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“The proliferation of cheap video equipment is presenting a whole new dynamic for law enforcement,” says Jim Pasco, executive director of the Fraternal Order of Police, the nation’s largest police union. “It has had a chilling effect on some officers who are now afraid to act for fear of retribution by video. This has become a serious safety issue. I’m afraid something terrible will happen.”
Kamau and others argue terrible things already have occurred to victims of officer abuse, and video has brought some of the most brutal cases to the public’s attention. Video also has helped narrow the “credibility gap” between police and their accusers, civil rights lawyer John Burris says.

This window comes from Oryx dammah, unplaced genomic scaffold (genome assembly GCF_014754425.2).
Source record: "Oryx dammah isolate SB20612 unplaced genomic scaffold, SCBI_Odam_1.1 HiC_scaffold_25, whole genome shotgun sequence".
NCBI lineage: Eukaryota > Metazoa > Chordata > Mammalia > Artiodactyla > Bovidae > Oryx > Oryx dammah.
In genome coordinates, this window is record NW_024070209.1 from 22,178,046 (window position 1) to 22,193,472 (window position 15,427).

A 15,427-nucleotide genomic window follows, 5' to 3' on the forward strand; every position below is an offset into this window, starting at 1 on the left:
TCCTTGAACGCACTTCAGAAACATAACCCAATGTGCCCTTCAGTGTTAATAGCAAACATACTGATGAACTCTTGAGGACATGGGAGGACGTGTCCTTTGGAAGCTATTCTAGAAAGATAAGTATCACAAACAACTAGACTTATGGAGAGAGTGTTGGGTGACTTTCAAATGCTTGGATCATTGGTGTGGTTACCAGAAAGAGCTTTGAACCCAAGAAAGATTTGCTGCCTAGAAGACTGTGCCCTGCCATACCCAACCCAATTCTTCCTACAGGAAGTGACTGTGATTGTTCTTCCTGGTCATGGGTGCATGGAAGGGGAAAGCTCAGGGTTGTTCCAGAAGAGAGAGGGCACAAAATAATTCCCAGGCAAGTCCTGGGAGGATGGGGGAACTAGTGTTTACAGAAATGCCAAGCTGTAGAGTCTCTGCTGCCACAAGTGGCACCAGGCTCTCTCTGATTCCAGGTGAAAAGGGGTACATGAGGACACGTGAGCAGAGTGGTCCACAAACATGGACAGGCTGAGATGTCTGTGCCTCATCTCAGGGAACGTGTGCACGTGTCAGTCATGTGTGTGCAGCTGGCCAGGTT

“It used to be that the police officer always got the benefit of the doubt,” says Burris, who represented Rodney King in a civil lawsuit against the city of Los Angeles related to his videotaped beating by white Los Angeles police officers. Television broadcasts of the infamous tape, one of the first to show the power of citizen videos of police actions, prompted widespread public outrage.
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I am one of those outraged; you’re all complacent Sheeple.
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